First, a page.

Airlines Monthly Report | February

09 February 2022


Airlines ETF Key Takeaways

In early January 2022, many commercial flights were cancelled due to weather and pandemic-related disruptions. As reported by the NY Times, storms disrupted flights by delivering whipping winds, rains and heavy snowfall at airports nationwide, and the fast-spreading Omicron coronavirus variant compounded the havoc by sickening thousands of airline workers. In fact, in a single day during the holidays, nearly one-third of United Airlines employees called out sick at Newark Liberty International Airport. [1]

The IATA reported November 2021 numbers for numerous international markets in January 2022. For European carriers, November international traffic declined 43.7% versus November 2019, but much improved compared to the 49.4% decrease in October versus the same month in 2019. Latin American airlines saw a 47.2% drop in November traffic, compared to same month in 2019, a marked upturn over the 54.6% decline in October compared to October 2019. [2]

One of the top holdings in the JETS Airlines ETF, Delta Air Lines in January 2022, reported for the fourth quarter and for 2021, and results, while certainly not at pre-pandemic levels, were nevertheless much better than expected. Delta reported sales of $9.47 billion during the quarter, beating expectations for $9.21 billion. For the full year, it reported $280 million in profit, compared to a loss of $12.4 billion for the previous year.[3]

Please note that all performance figures are showing net data.


Macro Outlook

From December 24, 2021, through January 4, 2022, more than 20,000 flights were cancelled worldwide, reports ETF Trends, which, in theory, should mean lost revenue and profits. However, Moody’s Investors Services sees limited financial strain for carriers stemming from the recent spate of cancellations. “Our global outlook for passenger airlines remains positive, despite recent events. We expect passenger volumes to snap back strongly through 2022 and 2023, which drives our positive industry outlook,” Moody’s reports. [4]

Announced on January 18, 2022, British flag carrier British Airways has resumed flights to Johannesburg with the Airbus A380. The airline resumed long-haul flights with its largest aircraft just over a month ago, reports SimpleFlying. While the Omicron variant had looked set to derail the airline’s plan to send the giant of the skies to South Africa’s largest city, the article continues, all eventually went to plan. [5]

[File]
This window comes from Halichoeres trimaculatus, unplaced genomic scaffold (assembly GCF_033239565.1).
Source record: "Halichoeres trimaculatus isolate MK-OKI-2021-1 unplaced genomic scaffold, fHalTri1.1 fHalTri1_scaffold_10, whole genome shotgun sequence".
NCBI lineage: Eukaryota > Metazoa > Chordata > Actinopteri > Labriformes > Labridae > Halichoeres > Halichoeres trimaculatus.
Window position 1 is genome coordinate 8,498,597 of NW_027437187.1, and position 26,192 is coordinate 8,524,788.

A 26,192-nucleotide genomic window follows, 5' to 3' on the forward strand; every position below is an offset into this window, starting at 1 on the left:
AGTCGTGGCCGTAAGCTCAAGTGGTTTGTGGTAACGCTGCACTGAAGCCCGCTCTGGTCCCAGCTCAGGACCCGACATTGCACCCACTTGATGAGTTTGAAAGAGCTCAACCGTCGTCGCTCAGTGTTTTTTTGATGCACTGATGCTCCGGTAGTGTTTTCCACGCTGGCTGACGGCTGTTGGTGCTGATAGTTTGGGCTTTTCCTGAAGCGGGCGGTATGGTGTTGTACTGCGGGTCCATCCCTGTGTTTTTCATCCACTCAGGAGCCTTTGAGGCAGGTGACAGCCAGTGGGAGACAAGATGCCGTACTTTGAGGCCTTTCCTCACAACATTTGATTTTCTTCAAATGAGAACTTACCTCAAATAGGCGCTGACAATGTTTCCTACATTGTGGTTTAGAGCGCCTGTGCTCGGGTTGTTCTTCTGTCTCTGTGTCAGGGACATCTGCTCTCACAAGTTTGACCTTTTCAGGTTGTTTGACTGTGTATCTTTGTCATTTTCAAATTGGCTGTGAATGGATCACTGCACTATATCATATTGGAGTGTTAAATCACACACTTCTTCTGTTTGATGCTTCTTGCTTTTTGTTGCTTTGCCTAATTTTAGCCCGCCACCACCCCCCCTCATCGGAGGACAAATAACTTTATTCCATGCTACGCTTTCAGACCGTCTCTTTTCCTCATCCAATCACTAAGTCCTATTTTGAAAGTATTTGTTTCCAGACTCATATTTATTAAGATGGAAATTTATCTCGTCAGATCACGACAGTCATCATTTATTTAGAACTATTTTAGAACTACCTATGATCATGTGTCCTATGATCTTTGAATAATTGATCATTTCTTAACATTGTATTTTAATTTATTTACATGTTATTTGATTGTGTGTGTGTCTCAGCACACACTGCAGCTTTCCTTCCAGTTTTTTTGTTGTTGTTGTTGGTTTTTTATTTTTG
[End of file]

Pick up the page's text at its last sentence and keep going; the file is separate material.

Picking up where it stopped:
Boeing Co, a holding in the JETS Airlines ETF, announced on January 24, that it is investing a further $450 million in Wisk Aero to support development of future pilotless flying taxis, reports Reuters. Wisk is California-based and owned by Boeing and Kitty Hawk (the air vehicle firm launched by Google co-founder Larry Page) and is one of dozens of electric vertical takeoff and landing (eVTOL) makers but differs in focusing its efforts on autonomous flight. [6]

U.S. Global Jets UCITS ETF Performance Table (As of 31.01.2022)







U.S. Global Jets UCITS ETF (Acc)







U.S. Global Jets Index







Please note that all performance figures are showing net data. Source: Bloomberg / HANetf. Data as of 31/01/2022Performance before inception is based on back tested data. Back tested data does not represent actual performance and should not be interpreted as an indication of actual or future performance. Past performance for the index is in USD. Past performance is not an indicator for future results and should not be the sole factor of consideration when selecting a product. Investors should read the prospectus of the Issuer (“Prospectus”) before investing and should refer to the section of the Prospectus entitled ‘Risk Factors’ for further details of risks associated with an investment in this product. Please note that all performance figures are showing net data.


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